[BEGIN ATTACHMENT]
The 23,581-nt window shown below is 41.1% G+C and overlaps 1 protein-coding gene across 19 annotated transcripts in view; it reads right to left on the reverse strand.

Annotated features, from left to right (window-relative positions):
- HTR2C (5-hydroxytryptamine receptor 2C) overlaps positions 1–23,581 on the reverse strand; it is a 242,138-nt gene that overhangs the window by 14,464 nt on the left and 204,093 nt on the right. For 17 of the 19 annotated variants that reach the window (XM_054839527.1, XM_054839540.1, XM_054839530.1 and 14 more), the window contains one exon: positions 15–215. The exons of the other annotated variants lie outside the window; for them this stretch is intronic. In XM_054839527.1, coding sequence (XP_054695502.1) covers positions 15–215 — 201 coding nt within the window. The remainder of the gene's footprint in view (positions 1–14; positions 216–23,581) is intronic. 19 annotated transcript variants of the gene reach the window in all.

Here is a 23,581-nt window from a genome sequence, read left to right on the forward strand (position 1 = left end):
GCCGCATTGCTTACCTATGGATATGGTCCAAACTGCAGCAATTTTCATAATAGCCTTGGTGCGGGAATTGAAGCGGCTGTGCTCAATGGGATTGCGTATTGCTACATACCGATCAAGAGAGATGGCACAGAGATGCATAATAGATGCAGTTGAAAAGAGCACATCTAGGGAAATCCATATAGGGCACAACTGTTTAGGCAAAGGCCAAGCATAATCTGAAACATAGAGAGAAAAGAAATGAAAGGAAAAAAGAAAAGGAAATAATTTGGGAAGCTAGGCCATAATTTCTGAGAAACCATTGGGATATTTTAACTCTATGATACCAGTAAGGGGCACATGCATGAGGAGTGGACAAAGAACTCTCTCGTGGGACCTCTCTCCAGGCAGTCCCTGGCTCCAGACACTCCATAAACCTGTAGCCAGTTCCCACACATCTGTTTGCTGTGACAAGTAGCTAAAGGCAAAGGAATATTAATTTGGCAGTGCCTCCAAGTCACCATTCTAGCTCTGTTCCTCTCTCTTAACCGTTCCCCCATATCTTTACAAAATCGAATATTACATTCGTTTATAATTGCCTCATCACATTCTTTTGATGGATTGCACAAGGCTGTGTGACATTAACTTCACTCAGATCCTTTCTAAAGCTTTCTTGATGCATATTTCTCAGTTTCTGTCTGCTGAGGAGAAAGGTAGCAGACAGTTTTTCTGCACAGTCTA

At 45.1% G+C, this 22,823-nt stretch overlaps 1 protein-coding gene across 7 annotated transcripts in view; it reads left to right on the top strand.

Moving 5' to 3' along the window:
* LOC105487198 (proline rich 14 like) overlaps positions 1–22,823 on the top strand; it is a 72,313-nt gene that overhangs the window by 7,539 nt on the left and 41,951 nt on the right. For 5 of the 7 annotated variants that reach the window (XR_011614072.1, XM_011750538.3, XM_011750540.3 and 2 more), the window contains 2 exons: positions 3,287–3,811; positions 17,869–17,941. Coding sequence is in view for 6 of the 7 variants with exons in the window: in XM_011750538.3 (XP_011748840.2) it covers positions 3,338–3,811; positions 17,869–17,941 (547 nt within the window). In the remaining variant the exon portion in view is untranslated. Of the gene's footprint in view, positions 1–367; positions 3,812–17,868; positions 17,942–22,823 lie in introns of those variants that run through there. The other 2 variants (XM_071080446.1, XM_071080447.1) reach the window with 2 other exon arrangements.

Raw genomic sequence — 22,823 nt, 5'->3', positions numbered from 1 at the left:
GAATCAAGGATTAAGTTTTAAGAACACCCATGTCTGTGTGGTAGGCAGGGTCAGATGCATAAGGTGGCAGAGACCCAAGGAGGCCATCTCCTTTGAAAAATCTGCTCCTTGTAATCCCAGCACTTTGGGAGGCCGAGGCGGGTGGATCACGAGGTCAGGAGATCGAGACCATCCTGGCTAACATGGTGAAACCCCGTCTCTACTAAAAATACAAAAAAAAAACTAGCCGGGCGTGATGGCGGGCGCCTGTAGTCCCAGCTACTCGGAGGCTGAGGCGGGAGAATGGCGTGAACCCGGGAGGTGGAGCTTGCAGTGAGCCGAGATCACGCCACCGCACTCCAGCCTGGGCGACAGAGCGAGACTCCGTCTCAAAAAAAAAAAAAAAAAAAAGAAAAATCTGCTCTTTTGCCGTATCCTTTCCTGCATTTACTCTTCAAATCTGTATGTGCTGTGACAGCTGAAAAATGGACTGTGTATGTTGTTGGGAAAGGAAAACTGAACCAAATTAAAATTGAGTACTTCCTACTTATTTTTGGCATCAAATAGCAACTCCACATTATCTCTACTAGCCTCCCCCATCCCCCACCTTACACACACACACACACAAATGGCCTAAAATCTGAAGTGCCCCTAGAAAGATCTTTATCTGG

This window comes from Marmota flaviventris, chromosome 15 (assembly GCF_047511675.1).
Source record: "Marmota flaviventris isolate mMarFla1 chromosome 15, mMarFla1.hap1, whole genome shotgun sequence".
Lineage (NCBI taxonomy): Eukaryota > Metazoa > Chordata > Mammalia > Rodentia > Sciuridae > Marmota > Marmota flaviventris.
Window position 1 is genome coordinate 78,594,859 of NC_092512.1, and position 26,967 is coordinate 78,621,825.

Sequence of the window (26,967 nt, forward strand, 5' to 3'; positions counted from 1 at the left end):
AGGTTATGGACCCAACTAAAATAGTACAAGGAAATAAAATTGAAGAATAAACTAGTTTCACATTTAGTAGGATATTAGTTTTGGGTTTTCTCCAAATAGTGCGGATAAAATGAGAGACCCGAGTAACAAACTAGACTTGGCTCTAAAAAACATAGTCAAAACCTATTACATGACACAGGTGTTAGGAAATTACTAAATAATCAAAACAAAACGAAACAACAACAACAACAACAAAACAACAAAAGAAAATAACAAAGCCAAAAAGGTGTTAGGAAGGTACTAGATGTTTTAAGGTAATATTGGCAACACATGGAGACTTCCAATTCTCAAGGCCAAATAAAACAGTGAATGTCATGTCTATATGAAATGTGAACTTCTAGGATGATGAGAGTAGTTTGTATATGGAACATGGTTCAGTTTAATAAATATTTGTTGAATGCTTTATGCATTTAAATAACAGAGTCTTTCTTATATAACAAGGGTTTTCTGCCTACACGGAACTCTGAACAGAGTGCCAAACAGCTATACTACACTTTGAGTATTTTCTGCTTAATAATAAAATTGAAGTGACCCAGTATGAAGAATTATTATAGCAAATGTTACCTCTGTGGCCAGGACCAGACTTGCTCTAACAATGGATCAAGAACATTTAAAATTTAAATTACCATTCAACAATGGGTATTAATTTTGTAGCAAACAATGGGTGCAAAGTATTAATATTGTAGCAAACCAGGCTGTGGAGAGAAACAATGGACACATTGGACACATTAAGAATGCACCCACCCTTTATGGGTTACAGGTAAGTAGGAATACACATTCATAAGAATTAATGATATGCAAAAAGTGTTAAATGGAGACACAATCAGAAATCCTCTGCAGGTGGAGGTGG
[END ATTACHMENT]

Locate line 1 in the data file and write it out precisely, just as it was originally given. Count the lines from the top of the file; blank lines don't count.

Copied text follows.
The 23,581-nt window shown below is 41.1% G+C and overlaps 1 protein-coding gene across 19 annotated transcripts in view; it reads right to left on the reverse strand.